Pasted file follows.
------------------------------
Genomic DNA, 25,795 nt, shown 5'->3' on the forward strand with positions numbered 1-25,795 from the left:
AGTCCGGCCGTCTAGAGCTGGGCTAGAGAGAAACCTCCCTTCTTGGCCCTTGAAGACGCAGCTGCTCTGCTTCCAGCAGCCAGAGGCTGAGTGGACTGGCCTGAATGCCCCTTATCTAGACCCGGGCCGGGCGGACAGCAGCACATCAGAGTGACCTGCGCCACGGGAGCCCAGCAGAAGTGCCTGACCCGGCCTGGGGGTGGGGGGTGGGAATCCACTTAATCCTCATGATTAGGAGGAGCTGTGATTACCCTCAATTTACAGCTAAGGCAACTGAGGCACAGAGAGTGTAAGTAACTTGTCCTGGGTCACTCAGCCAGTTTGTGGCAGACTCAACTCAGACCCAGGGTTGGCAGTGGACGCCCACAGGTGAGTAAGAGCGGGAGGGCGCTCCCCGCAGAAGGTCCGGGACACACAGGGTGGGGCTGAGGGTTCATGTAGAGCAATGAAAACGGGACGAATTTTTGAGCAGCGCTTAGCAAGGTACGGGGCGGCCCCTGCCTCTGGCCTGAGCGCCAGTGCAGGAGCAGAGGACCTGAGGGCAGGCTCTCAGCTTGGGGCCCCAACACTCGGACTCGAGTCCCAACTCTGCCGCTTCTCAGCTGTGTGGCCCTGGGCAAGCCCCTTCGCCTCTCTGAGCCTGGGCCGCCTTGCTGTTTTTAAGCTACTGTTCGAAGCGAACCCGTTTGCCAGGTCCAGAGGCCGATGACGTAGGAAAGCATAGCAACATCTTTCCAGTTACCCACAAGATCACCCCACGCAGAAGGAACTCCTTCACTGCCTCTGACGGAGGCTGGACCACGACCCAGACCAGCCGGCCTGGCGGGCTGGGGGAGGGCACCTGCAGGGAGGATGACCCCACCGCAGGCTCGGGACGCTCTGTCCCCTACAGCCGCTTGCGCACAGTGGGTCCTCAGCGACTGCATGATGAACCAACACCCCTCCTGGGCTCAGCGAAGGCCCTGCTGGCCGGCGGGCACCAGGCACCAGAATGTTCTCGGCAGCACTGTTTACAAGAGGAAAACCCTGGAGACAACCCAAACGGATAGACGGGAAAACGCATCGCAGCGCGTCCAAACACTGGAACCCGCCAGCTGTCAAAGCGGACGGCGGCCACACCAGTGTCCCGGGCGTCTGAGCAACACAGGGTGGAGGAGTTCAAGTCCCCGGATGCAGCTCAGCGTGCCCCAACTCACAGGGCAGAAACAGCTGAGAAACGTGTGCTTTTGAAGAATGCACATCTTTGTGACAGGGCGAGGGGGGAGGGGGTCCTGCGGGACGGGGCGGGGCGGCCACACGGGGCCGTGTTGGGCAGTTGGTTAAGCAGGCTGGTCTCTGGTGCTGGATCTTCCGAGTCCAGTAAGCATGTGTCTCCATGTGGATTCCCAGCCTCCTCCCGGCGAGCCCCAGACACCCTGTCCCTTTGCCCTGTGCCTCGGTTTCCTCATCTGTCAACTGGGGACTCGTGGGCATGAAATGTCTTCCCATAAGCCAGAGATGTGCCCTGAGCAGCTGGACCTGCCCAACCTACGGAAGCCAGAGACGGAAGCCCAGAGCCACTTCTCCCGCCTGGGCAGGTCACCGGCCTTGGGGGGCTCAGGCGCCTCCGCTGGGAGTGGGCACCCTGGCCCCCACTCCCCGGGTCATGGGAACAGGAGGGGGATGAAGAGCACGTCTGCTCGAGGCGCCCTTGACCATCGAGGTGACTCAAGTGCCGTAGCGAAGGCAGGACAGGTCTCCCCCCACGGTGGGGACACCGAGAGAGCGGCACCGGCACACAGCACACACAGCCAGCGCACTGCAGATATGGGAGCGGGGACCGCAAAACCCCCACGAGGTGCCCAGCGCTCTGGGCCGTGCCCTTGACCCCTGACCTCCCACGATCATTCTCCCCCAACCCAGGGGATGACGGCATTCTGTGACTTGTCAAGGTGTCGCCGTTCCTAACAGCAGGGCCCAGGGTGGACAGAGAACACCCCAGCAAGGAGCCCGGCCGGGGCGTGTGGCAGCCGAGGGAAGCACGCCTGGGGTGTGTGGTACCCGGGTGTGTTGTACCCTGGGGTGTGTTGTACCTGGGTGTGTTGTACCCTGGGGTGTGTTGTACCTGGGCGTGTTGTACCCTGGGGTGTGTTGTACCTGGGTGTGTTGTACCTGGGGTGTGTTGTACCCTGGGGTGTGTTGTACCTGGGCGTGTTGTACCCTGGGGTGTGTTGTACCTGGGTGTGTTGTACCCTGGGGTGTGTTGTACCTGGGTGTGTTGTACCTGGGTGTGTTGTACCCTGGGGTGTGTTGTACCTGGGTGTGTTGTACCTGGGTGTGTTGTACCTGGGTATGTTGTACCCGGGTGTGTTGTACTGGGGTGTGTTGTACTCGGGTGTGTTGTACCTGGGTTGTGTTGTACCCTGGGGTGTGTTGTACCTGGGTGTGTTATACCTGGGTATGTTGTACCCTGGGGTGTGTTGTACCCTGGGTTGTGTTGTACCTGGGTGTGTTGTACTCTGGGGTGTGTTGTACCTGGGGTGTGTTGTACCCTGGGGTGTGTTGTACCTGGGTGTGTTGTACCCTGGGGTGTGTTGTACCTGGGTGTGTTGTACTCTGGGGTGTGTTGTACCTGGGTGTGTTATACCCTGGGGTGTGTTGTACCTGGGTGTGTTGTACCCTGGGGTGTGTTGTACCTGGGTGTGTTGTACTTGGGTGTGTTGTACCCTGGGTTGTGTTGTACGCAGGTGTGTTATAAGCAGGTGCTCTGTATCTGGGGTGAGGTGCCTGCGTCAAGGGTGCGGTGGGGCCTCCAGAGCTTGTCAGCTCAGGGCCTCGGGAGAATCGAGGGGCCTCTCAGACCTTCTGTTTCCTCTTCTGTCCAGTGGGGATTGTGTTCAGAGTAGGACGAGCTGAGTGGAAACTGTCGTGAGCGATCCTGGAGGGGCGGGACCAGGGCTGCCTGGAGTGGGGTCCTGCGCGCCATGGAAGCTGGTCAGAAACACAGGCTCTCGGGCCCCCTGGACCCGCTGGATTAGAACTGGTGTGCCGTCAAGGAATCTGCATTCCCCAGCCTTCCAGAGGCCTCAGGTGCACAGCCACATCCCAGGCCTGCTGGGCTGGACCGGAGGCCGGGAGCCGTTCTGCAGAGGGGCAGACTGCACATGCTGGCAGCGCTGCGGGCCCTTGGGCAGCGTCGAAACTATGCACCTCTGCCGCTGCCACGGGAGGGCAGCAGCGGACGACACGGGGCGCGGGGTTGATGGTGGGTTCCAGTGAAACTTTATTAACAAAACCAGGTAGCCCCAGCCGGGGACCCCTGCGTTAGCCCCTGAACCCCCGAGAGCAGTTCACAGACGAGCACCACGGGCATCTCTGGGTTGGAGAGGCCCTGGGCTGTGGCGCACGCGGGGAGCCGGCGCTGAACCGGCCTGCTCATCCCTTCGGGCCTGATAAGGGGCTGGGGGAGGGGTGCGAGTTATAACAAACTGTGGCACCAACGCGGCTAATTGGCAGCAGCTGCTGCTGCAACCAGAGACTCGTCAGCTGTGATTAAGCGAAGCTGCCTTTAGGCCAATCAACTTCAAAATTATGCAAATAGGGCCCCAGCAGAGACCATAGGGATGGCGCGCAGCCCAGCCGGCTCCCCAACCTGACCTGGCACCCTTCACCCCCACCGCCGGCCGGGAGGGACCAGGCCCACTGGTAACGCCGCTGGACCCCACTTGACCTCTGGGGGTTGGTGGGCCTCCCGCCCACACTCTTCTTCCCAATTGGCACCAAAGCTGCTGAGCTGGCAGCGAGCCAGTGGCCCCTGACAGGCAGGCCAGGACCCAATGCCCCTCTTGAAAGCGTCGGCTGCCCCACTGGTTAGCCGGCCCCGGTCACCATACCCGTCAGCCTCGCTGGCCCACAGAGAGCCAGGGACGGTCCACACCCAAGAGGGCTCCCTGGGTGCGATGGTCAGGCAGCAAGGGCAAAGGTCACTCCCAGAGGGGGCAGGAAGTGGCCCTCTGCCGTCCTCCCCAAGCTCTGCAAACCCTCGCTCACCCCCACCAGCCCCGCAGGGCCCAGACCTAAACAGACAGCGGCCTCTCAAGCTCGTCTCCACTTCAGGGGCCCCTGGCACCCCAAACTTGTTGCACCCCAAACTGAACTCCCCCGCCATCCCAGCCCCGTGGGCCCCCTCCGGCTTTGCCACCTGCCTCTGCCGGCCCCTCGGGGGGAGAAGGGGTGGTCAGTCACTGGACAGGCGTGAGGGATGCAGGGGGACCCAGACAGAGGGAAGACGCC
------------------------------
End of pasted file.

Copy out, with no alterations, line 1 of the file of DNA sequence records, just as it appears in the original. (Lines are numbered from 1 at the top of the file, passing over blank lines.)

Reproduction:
Genomic DNA, 25,795 nt, shown 5'->3' on the forward strand with positions numbered 1-25,795 from the left: